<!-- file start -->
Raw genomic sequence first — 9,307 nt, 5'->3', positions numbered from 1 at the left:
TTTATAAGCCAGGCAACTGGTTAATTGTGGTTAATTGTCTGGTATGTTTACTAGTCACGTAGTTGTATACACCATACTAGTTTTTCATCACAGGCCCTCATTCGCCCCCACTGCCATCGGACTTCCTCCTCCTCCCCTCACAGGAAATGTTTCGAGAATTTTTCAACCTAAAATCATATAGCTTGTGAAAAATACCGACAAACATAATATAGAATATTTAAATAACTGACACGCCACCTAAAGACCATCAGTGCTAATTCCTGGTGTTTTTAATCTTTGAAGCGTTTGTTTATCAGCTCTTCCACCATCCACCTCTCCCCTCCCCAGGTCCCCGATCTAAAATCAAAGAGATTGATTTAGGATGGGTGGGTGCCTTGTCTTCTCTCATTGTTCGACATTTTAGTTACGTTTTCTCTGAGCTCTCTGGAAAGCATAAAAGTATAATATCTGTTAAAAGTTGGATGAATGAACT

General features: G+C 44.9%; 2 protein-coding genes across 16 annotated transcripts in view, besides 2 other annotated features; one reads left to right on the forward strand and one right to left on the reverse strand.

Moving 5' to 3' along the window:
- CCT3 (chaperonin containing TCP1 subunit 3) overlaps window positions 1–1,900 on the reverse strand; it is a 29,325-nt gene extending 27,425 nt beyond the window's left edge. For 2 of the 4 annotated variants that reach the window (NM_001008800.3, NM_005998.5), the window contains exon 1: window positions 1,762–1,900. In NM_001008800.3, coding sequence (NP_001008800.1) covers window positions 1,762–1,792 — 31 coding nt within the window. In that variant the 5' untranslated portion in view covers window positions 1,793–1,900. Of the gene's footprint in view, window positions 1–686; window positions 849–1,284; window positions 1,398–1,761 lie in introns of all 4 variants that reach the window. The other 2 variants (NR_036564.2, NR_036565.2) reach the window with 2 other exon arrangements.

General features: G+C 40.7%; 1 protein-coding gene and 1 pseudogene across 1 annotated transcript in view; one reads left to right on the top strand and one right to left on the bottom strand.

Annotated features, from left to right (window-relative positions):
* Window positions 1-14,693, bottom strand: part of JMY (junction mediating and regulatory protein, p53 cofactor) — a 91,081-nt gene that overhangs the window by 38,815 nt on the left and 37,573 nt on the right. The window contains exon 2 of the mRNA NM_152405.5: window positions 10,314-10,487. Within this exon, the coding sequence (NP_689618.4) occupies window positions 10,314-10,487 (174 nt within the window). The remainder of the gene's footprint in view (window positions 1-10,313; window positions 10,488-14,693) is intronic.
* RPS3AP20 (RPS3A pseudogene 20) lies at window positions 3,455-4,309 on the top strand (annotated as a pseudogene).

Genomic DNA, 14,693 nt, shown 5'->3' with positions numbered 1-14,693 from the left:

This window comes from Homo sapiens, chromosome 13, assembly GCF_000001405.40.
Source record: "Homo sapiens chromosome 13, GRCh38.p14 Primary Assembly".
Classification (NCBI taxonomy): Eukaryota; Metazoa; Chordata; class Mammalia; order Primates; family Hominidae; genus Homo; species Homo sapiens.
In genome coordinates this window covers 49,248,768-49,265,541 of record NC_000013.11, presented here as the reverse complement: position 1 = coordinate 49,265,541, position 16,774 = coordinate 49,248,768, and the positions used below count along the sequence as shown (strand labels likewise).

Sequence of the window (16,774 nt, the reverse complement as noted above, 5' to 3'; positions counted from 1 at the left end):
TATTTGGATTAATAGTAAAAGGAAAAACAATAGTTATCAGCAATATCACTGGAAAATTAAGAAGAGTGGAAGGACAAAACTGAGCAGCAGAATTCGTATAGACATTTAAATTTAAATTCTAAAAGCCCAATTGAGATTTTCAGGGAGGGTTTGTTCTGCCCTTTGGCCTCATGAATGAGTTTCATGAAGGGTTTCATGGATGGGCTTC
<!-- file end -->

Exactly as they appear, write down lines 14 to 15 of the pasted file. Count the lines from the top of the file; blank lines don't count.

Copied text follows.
In genome coordinates this window covers 49,248,768-49,265,541 of record NC_000013.11, presented here as the reverse complement: position 1 = coordinate 49,265,541, position 16,774 = coordinate 49,248,768, and the positions used below count along the sequence as shown (strand labels likewise).

Sequence of the window (16,774 nt, the reverse complement as noted above, 5' to 3'; positions counted from 1 at the left end):